Let the world understand and care for the Chinese people. Let them know in the Old East there is a group of never-yielding people who are stubbornly laboring for humankind. Our lifestyle and thinking are different from westerners... but we all of the humankind.


Jiang - BeardsleyRecent note concerning black and white vs. color photographs:

I like to take black and white pictures, because color will make people see less. Black and white makes it more interesting.


Concerning the plight of photography in China:

Some time ago, there was news in the papers about a flea market in Peking, of photographs selling for [Chinese amount of $2 to $3]. If you buy more, they sell to you in terms of weight. So there was a famous photographer, who as a result bought several kilograms of photographs. This photographer was very saddened. He said in our country we really don't value photography. These photos, some of them, have won national or international awards. In each photo there is a lot of time and money. However, they were sold just like trash.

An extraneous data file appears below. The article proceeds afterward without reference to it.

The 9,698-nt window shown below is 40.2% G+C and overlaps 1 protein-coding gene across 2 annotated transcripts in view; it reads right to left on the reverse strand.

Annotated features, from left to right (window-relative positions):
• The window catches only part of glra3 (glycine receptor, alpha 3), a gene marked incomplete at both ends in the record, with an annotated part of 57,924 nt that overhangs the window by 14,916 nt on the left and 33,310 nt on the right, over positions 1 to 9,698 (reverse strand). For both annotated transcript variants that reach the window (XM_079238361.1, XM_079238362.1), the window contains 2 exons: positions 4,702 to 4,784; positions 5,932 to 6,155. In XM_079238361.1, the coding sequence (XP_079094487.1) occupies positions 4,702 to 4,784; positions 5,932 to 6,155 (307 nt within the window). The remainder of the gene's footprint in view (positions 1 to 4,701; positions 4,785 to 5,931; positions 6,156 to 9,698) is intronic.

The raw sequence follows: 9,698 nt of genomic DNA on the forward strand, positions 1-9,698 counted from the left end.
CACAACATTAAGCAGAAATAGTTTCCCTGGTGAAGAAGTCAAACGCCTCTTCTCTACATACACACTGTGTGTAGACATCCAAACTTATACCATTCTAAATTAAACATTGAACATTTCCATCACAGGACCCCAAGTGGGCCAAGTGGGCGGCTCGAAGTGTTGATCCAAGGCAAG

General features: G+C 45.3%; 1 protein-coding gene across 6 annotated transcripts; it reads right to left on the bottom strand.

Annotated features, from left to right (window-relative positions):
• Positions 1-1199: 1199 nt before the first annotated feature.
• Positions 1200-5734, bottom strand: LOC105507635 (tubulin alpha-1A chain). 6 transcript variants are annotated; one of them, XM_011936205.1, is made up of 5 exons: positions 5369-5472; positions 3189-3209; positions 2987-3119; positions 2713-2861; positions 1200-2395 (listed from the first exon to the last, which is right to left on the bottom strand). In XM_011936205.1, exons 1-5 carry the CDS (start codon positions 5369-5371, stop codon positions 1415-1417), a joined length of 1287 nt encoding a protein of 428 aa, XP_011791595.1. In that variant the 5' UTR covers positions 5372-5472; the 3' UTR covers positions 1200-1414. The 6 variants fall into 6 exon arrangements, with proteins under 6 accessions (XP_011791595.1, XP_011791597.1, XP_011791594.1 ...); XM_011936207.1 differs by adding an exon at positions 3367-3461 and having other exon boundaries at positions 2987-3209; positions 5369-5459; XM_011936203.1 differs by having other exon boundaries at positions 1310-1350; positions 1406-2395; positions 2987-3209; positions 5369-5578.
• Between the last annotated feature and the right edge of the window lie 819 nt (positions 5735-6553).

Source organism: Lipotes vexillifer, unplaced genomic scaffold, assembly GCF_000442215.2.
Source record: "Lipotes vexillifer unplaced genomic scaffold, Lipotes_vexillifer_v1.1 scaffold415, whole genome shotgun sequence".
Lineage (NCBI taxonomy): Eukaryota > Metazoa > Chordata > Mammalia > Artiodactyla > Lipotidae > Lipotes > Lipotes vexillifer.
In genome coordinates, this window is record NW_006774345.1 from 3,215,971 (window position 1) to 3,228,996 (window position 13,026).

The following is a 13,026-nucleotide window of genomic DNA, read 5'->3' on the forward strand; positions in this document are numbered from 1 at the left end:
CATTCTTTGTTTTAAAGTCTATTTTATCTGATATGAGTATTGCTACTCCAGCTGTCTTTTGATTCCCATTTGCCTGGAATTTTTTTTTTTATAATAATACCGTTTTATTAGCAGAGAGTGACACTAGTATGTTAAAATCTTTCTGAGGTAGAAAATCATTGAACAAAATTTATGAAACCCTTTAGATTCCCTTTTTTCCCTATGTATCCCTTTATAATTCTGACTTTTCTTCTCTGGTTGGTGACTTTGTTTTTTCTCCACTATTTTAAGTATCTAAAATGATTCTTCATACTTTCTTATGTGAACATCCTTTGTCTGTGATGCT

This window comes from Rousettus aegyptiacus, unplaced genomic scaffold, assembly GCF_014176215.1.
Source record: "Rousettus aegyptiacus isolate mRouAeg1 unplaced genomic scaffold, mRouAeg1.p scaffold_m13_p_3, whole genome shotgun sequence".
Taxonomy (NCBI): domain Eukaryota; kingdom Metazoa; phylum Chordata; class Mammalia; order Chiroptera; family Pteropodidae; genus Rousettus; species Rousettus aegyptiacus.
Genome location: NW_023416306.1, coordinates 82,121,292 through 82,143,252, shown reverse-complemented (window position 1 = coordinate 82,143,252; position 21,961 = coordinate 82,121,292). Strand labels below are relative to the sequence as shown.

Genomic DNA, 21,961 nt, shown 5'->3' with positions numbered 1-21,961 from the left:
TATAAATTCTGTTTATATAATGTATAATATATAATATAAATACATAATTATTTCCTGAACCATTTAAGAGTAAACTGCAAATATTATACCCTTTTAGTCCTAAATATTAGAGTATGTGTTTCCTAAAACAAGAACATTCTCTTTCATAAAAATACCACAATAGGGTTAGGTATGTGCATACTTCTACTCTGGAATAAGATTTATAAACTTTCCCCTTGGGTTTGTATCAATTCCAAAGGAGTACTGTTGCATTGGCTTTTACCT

And this is truly the biggest sadness of Chinese photographers. Their art is worthless. Therefore, if you want to live as a photographer, it's impossible. Over here, the most you can get is [he gives a vague amount: over $10, and under $100]. This amount is not even enough for buying the film. Chinese photographers live in hardship.



Jiang - BeardsleyClarifying the location of villages and the identity of the people:

Yubei is in Guangdong [Canton] Province. It refers to the area made up of Shaoguan and Qingyuan. Therefore, you will not find it on the map. The photos I took were at Pingshi in Shaoguan, and at Lianan in Qingyuan.

Yaozu is a minority group. There are two different sub-groups. One is the White Group, the other is the Red Group. All live in poor, far-away little towns. The White Group usually wear clothes with black and white colors. Their standard of living is very low.